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Python Powerplay: Decoding Django vs Flask - Which Framework Reigns Supreme?

Anudeep Rastogi

Founders and CTOs often have to make a decision on which backend programming language to choose. If your team has decided to choose Python but not sure which framework to choose, here are some quick thoughts based on working with many early stage technical teams.

When it comes to building the backend of a web-based application using Python, there are several popular frameworks to choose from.

Two of the most widely used frameworks are Django and Flask. Both frameworks have their own set of pros and cons, and the decision of which one to use can depend on the specific requirements and goals of the project.


Django is a high-level, open-source framework that is designed for the development of complex web applications. It follows the Model-View-Controller (MVC) architectural pattern and comes with a built-in admin interface, an ORM, and a template engine. The built-in features of Django make it easy for developers to quickly build and deploy web applications with minimal additional setup. Additionally, Django has a large and active community, which means that developers can easily find help and support online.

One of the main advantages of using Django is that it is a batteries-included framework. It comes with a lot of built-in functionality, such as authentication and authorization, which can save developers a lot of time and effort. Additionally, Django is designed to handle large and complex web applications, which makes it a good choice for enterprise-level projects.


On the other hand, Flask is a micro-web framework that is designed for the development of small to medium-sized web applications. It is a lightweight framework that does not come with a built-in ORM, admin interface, or template engine. Instead, developers have to choose and integrate these components separately. Flask is a good choice for developers who want more control over their application and prefer to work with a minimal set of features. Additionally, Flask has a smaller and more niche community than Django, which means that developers might find less help and support online.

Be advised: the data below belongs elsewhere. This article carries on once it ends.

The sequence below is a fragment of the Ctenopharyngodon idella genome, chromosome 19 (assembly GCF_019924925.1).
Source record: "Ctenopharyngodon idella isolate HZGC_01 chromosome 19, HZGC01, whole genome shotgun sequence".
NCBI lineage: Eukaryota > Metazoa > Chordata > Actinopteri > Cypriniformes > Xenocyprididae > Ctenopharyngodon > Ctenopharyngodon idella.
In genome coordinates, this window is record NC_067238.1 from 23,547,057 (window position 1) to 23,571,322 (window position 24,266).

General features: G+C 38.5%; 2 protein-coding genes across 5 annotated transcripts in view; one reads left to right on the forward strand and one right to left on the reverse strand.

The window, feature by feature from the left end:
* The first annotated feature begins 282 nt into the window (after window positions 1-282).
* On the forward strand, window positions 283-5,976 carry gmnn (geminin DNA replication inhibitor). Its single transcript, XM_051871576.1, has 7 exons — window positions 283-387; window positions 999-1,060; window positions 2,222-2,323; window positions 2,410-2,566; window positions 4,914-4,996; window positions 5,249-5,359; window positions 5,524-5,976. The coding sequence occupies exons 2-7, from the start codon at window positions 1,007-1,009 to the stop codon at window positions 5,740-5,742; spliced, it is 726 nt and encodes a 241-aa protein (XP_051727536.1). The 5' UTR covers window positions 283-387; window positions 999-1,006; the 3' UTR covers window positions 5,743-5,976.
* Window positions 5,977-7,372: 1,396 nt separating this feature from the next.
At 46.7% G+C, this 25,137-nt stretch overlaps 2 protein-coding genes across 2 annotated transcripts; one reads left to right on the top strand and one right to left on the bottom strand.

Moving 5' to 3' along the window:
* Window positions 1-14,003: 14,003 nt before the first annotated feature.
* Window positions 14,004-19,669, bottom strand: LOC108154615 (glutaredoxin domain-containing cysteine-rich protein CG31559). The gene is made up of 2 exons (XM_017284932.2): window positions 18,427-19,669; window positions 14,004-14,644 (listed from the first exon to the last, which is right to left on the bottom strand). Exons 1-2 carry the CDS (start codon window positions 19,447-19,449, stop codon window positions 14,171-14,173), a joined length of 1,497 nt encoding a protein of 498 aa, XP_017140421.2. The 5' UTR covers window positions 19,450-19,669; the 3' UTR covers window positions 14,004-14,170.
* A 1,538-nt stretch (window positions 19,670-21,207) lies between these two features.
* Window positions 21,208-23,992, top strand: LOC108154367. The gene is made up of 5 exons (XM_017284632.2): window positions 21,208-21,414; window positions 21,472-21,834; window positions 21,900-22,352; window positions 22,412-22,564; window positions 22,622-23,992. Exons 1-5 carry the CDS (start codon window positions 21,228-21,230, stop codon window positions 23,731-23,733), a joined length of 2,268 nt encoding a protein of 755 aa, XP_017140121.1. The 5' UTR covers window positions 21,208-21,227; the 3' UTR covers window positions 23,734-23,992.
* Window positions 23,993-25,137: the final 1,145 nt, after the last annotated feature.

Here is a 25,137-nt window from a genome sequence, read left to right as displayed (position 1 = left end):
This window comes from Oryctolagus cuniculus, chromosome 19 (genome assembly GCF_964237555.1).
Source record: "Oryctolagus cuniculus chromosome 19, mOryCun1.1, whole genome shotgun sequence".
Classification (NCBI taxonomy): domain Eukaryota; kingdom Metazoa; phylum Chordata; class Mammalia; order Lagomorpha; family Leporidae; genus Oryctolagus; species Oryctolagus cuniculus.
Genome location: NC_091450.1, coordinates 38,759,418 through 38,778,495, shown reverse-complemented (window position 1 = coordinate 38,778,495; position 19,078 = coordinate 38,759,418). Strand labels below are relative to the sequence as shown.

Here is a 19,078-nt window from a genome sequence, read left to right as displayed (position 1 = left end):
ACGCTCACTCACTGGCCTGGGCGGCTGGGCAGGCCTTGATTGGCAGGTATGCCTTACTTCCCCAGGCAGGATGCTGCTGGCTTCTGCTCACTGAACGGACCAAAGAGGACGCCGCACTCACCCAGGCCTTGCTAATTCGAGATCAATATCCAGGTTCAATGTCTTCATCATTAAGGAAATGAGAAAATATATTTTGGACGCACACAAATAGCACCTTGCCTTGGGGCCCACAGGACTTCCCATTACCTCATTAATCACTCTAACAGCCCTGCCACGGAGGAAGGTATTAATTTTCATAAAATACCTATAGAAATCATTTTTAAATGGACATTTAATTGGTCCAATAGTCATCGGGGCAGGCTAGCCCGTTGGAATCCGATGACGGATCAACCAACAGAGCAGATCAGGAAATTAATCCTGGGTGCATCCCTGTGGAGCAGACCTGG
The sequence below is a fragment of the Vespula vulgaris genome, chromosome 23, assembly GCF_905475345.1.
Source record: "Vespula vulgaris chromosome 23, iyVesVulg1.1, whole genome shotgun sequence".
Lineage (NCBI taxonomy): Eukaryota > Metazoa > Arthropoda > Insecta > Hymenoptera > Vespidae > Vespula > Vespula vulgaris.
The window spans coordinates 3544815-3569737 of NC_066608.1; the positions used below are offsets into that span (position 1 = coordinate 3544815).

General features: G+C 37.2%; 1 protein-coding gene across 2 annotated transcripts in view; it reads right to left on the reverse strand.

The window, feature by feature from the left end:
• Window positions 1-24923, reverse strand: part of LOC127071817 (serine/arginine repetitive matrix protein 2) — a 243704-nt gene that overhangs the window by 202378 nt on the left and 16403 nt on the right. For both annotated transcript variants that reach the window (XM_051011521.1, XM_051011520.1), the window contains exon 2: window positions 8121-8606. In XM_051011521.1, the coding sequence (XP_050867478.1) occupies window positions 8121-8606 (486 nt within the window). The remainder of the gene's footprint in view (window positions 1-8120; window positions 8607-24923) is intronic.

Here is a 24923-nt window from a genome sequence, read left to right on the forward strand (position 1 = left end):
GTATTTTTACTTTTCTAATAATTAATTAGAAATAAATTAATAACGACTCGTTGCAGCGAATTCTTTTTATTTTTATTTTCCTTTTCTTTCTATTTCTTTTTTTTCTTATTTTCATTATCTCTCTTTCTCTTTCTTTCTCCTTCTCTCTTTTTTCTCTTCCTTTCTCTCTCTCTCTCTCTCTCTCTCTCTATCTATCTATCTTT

Another framework that is worth mentioning is FastAPI, which is a modern, fast (high-performance) web framework for building APIs with Python 3.6+ based on standard Python type hints. This framework is built on top of Starlette for the web parts and Pydantic for the data parts. It's easy to use and allows for high-performance and easy to maintain code.


In summary, both Django and Flask are popular frameworks for building the backend of web-based applications using Python.

Django is a high-level, batteries-included framework that is designed for the development of complex web applications, while Flask is a lightweight, micro-web framework that is designed for the development of small to medium-sized web applications.

FastAPI is a new player in the field and is growing in popularity due to its high performance and easy to maintain code.

The decision of which framework to use depends on the specific requirements and goals of the project.

If a developer is building a small to medium-sized web application and wants more control over their application, then Flask might be a good choice. If a developer is building a large and complex web application, then Django might be a better choice.

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